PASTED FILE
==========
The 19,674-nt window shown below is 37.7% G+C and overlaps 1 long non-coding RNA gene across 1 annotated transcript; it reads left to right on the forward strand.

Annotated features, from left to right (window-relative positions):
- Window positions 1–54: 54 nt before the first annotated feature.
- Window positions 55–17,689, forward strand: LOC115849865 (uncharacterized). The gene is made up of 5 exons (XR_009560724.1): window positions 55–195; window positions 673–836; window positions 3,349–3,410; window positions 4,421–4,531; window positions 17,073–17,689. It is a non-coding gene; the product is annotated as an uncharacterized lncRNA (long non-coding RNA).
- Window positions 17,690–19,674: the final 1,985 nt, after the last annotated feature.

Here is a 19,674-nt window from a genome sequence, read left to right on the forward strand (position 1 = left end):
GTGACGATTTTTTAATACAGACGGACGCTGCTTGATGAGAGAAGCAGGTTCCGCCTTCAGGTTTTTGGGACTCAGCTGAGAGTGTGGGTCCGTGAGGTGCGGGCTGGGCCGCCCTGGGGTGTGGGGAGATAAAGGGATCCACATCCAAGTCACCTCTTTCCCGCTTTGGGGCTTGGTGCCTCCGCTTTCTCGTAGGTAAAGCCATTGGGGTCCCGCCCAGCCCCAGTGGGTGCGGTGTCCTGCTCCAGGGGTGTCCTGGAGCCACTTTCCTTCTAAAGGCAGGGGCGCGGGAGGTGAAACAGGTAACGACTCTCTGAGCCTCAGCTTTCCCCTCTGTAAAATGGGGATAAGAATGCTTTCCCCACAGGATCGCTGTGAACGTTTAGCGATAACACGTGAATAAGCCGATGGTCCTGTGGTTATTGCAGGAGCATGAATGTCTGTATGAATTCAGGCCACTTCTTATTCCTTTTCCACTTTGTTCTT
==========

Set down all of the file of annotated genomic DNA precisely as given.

The 19,674-nt window shown below is 37.7% G+C and overlaps 1 long non-coding RNA gene across 1 annotated transcript; it reads left to right on the forward strand.

Annotated features, from left to right (window-relative positions):
- Window positions 1–54: 54 nt before the first annotated feature.
- Window positions 55–17,689, forward strand: LOC115849865 (uncharacterized). The gene is made up of 5 exons (XR_009560724.1): window positions 55–195; window positions 673–836; window positions 3,349–3,410; window positions 4,421–4,531; window positions 17,073–17,689. It is a non-coding gene; the product is annotated as an uncharacterized lncRNA (long non-coding RNA).
- Window positions 17,690–19,674: the final 1,985 nt, after the last annotated feature.

Here is a 19,674-nt window from a genome sequence, read left to right on the forward strand (position 1 = left end):
GTGACGATTTTTTAATACAGACGGACGCTGCTTGATGAGAGAAGCAGGTTCCGCCTTCAGGTTTTTGGGACTCAGCTGAGAGTGTGGGTCCGTGAGGTGCGGGCTGGGCCGCCCTGGGGTGTGGGGAGATAAAGGGATCCACATCCAAGTCACCTCTTTCCCGCTTTGGGGCTTGGTGCCTCCGCTTTCTCGTAGGTAAAGCCATTGGGGTCCCGCCCAGCCCCAGTGGGTGCGGTGTCCTGCTCCAGGGGTGTCCTGGAGCCACTTTCCTTCTAAAGGCAGGGGCGCGGGAGGTGAAACAGGTAACGACTCTCTGAGCCTCAGCTTTCCCCTCTGTAAAATGGGGATAAGAATGCTTTCCCCACAGGATCGCTGTGAACGTTTAGCGATAACACGTGAATAAGCCGATGGTCCTGTGGTTATTGCAGGAGCATGAATGTCTGTATGAATTCAGGCCACTTCTTATTCCTTTTCCACTTTGTTCTT